Our digestive tract is inhabited by trillions of good and bad bacteria. Fermented foods contain both prebiotic fibers that feed our good (and sometimes not so good) bacteria and probiotics – the good kind of bacteria. Fermented foods promote the growth of beneficial bacteria in the intestines. Some are easy to make and others are easier to buy. But be careful with some of these foods if you suffer from SIBO (Small Intestinal Bacterial Overgrowth) or SIFO (Small Intestinal Fungal Overgrowth). Sometimes, you need to get some other dietary adjustments (such as Low-FODMAP diet and antimicrobial herbs) before you are able to tolerate fermented foods. Here is a list of the top 13 natural probiotics I use in my everyday life.
Fermentation is the first and very important stage in the processing of cocoa beans. Nutritionists recommend choosing raw chocolate, which contains at least 70% cocoa. It is not only tasty but also contains probiotics and is good for the digestive system. In addition, chocolate improves concentration and memory. It also contains epicatechin – a very strong antioxidant.
Plain Live Yogurt
You can buy or make yourself yogurt from whole milk or from coconut milk. Yogurts with preservatives, additives, and high sugar content are the least helpful. It is best to cook yogurt yourself from raw milk and live cultures such as Lactobacilli or Bifidobacteria or buy yogurts with a short shelf life. Such products are saturated with bifidobacteria and rich in lactic acid. Yogurt helps to improve digestion and decrease symptoms of IBS (Irritable Bowel Syndrome).
Kombucha is a sweet-and-sour effervescent drink that contains beneficial bacteria. In Russia, it is better known as “Tea Mushroom”. It can be prepared using tea rich in tannins, cane sugar, and tea mushroom itself – a symbiosis of yeast and beneficial probiotic bacteria. Kombucha is famous for its efficacy against Candida or other yeast overgrowths as it balances the intestinal microbiome, combats bloating and excessive gas formation. It also helps to cope with stress and anxiety, perhaps, due to the fact that over 90% of serotonin is made in the gut, not in the brain. Leaky gut may lead to the leaky brain.
Yes, it turns out, they also have a benefit: salted pickles restore the intestinal flora, improve immunity, and improve digestion. My favorite brand is Bubbie’s Pickles. You can find them in the refrigerated section of most health food stores. I have attempted making my own salted pickles, but I succeeded only once. If you want to try making your own salted pickles, make sure you buy them from a local farmer’s market, as they are now treated with a waxy layer to preserve freshness and you have the highest chance to succeed!
Sauerkraut is very easy to make! See my “Ukrainian Sauerkraut” Recipe here. Sauerkraut is a superfood. Probiotics, contained in sauerkraut, effectively fight candida overgrowth and eczema. Fermented cabbage contains lactic acid, rich in vitamins A, C, B, E, K, and mineral salts (potassium, calcium, magnesium, phosphorus, zinc, iron).
A great source of natural probiotics. However, the food industry is convinced that it is better not to risk it: unpasteurized (raw) cheese may not be safe. Unfortunately, these risks are present even when we buy triple-washed salad from our local Costco! Again and again one hears about E.Coli found in spinach or iceberg lettuce. So, be careful while buying raw cheese, but at the same time, it is impossible to protect ourselves from the evils of industrialized agriculture. Well, not unless you farm or grow everything you eat or drink.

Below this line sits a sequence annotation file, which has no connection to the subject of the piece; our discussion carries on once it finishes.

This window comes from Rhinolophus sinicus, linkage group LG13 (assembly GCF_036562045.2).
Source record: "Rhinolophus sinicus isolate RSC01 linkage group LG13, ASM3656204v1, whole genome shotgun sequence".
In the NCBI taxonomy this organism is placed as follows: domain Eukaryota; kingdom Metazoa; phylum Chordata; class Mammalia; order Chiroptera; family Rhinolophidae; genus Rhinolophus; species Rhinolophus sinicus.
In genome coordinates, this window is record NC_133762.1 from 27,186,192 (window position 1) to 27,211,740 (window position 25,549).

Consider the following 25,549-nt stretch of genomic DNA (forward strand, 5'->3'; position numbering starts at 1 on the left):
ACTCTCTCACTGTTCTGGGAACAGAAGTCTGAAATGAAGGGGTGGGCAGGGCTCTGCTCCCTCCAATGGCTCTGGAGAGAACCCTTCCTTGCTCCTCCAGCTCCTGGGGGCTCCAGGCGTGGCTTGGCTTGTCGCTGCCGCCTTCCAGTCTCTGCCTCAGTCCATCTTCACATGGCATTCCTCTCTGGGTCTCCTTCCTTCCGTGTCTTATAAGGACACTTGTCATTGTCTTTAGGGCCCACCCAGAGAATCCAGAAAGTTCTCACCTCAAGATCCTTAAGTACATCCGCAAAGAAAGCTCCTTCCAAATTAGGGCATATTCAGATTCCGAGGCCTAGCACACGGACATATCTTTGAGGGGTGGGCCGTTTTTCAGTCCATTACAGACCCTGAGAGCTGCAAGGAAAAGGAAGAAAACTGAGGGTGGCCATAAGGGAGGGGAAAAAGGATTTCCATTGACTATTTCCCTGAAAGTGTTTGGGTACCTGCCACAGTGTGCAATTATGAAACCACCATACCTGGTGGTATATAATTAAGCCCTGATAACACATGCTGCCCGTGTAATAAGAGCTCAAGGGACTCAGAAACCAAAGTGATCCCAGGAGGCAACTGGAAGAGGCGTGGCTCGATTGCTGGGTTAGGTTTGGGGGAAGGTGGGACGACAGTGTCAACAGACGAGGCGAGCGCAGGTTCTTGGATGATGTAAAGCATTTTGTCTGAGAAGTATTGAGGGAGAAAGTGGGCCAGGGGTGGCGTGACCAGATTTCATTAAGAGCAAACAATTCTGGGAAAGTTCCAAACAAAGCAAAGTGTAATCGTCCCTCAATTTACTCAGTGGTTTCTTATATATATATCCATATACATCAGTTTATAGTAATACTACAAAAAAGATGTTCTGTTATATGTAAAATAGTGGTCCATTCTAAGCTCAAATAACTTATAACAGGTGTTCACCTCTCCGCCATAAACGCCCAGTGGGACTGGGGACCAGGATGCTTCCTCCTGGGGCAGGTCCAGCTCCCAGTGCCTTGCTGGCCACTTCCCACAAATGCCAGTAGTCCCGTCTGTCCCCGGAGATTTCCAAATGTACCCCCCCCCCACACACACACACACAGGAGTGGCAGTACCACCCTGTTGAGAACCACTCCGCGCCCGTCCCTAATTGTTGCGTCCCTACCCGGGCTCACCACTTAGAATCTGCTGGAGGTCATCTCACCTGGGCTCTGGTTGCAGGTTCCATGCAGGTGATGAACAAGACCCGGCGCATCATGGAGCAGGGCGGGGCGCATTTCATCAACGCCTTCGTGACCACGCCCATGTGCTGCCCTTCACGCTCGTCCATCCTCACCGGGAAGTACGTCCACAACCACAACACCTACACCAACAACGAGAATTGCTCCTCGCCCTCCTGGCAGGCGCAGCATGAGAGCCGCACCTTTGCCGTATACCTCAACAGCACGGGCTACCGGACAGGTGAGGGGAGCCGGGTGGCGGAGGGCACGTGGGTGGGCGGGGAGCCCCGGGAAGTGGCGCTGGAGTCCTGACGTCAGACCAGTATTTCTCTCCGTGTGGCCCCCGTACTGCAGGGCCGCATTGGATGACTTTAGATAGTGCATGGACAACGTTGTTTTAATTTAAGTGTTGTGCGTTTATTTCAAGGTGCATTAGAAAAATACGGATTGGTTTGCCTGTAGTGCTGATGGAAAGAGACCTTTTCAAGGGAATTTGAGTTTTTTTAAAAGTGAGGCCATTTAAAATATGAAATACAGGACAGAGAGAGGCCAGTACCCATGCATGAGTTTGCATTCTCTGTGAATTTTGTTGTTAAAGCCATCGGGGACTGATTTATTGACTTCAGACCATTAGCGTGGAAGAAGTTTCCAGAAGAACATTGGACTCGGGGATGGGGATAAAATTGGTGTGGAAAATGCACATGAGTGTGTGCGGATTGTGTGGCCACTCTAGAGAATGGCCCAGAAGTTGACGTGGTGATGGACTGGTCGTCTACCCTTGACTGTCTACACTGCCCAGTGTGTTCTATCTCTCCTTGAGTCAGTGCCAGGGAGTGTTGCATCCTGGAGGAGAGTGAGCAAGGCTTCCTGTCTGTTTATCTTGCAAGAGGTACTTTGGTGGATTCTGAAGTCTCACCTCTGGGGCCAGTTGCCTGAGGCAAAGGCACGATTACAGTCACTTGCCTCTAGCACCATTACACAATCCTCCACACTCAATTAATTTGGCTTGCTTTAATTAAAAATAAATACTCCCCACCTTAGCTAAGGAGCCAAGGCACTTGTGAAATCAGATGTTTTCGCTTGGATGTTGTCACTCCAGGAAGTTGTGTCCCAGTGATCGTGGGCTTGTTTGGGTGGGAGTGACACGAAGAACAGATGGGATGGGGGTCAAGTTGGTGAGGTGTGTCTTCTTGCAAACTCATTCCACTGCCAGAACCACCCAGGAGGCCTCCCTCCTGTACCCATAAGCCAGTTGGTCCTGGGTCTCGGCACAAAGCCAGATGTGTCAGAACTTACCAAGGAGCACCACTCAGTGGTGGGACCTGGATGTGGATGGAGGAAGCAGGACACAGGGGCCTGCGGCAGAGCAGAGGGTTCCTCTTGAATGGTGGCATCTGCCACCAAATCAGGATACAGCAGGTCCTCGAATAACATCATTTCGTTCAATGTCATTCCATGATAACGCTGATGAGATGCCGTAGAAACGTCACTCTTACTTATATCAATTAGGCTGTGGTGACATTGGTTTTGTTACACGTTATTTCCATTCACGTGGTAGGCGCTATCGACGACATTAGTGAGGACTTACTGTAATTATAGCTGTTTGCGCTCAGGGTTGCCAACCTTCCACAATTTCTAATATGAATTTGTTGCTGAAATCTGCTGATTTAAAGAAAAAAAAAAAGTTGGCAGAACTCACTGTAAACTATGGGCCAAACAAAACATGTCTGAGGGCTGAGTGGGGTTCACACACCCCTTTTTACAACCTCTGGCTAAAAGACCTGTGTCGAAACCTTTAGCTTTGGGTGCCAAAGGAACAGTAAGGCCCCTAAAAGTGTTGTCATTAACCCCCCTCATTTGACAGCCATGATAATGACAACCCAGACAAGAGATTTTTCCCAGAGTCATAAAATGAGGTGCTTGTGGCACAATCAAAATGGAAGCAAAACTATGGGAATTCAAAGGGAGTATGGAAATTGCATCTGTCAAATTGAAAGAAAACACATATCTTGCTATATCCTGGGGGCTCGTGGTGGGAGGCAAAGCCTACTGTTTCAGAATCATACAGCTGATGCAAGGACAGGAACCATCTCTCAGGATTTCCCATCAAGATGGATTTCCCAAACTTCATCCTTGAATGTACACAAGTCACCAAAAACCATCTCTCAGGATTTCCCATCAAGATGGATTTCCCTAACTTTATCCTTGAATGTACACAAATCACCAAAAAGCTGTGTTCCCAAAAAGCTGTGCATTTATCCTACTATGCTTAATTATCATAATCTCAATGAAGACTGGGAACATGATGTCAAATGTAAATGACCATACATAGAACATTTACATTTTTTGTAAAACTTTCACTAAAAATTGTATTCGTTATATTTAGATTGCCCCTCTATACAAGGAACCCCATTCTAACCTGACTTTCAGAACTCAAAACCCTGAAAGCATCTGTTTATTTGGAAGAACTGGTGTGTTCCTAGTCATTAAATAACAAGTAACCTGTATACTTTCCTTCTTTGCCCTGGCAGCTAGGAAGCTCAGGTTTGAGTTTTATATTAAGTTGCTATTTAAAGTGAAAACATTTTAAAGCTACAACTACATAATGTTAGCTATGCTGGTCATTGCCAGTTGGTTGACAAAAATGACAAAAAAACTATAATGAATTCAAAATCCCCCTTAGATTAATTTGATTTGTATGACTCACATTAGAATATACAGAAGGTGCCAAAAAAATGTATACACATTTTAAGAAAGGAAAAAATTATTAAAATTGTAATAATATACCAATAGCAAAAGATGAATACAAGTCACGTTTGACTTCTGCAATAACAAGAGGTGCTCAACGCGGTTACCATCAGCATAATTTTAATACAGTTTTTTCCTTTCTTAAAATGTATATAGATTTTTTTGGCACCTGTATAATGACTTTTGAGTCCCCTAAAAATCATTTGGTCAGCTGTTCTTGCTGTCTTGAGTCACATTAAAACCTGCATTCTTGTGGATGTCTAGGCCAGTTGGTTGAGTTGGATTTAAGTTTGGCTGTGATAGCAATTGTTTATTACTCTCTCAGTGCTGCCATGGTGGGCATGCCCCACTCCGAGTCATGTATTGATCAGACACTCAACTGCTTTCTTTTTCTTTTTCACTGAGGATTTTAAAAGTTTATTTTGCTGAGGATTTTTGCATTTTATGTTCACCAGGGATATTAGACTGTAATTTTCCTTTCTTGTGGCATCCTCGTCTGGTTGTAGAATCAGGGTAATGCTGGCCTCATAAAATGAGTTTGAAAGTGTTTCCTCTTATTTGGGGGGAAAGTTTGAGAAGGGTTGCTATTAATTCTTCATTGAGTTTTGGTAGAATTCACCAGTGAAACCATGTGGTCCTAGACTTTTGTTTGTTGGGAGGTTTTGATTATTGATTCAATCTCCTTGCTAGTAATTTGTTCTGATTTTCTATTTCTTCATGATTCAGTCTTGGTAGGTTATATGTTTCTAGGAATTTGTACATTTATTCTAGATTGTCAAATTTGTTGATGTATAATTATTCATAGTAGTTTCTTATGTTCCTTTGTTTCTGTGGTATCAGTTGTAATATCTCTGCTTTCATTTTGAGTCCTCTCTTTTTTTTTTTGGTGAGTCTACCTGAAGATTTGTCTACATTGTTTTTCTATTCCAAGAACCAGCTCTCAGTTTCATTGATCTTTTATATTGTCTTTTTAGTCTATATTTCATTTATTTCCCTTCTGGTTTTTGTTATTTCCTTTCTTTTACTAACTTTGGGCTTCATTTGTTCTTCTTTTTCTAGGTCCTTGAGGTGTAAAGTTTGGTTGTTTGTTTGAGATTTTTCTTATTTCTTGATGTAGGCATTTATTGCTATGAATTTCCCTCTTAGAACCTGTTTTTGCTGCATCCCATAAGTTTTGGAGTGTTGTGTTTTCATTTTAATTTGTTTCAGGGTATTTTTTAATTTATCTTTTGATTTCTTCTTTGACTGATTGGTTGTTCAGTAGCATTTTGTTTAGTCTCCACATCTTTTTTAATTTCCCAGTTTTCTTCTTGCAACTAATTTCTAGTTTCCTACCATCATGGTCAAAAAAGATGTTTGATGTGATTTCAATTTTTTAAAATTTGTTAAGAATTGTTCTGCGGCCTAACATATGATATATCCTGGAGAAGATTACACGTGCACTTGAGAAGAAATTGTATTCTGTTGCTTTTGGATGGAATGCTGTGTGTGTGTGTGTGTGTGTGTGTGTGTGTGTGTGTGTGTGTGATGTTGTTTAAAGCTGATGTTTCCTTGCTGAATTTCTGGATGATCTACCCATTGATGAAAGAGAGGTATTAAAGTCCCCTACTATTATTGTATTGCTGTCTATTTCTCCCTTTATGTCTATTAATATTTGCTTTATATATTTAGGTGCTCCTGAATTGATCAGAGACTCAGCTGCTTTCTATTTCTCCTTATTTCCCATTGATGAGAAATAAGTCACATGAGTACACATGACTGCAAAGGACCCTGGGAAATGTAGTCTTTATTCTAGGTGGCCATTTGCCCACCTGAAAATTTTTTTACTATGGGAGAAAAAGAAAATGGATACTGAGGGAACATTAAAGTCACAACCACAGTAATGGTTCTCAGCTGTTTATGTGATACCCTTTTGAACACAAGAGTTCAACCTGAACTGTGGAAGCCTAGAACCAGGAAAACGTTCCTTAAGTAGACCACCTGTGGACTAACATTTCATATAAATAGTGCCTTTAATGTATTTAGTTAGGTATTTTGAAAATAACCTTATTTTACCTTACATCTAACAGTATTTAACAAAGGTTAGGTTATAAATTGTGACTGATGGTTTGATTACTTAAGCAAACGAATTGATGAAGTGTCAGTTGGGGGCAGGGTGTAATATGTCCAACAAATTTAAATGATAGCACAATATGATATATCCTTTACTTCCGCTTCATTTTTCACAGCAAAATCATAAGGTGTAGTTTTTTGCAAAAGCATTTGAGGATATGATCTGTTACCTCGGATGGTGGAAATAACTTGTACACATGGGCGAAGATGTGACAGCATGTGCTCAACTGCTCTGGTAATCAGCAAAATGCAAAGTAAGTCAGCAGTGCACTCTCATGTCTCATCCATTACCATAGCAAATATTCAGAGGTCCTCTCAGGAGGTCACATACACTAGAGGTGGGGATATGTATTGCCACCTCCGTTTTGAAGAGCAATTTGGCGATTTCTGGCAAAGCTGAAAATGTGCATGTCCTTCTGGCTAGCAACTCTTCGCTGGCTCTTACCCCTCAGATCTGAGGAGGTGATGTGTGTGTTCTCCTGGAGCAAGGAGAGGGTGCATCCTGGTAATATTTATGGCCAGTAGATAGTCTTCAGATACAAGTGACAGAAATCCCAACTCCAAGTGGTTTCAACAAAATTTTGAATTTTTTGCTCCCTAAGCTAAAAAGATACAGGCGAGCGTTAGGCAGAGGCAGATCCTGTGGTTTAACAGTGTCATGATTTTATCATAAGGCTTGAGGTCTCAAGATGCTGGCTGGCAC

Kefir is fermented milk or coconut water drink produced as a result of the joint work of bacteria and yeast. Kefir grains are a combination of lactic acid bacteria and yeast, fermenting the lactose (milk sugar) or any other type of sugar. In the case of milk-based kefir, the use of kefir improves lactose absorption and, in general, the work of the digestive system. Kefir-containing probiotics are very good for the skin. You can also make it yourself (if you have kefir grains). When I have a chance, I make coconut water-based kefir, because it is fizzy and refreshing, especially during the long Arizona summer.
Spirulina promotes the growth of bifidobacteria and lactobacilli in the intestines. This blue-green unicellular alga of the genus cyanobacteria is an excellent anti-inflammatory agent. Spirulina contains antioxidants and cholesterol regulating proteins. It fights fatigue, is useful in the treatment of cardiovascular diseases.
Excellent fermented snack, if no vinegar is used to ferment them.
Miso is a product of fermentation of soybeans, rice, and barley. It is widely used in Japanese cuisine. According to studies, probiotics from miso help with bloating and Crohn’s disease, and also reduce the risk of stroke.
A spicy dish from the Korean cuisine, which is made from the fermented vegetables, primarily Napa cabbage. Kimchi improves digestion and reduces the symptoms of irritable bowel syndrome.
This is a fermented dish made from soybeans, popular in Indonesia and other countries of Southeast Asia. It contains dietary fiber, vegetable protein, and probiotics.
Lassie is an Indian fermented milk drink. It helps to decrease constipation or diarrhea. It is customary to mix it with fruits and spices and serve before dinner. Preparing lassi on the basis of yogurt with the addition of milk or water, salt, sugar, spices, fruit, ice by blending.
Zhanna Tarjeft, FNP is a certified Functional Medicine Practitioner and a founder of Sprouts Health Functional Medicine Practice in Gilbert, Arizona. Her articles are a matter of personal opinion and do not constitute direct medical advice. All conditions are unique and require the direct review and care of your own physician. To book an appointment with Zhanna Tarjeft contact her at (480) 550-9551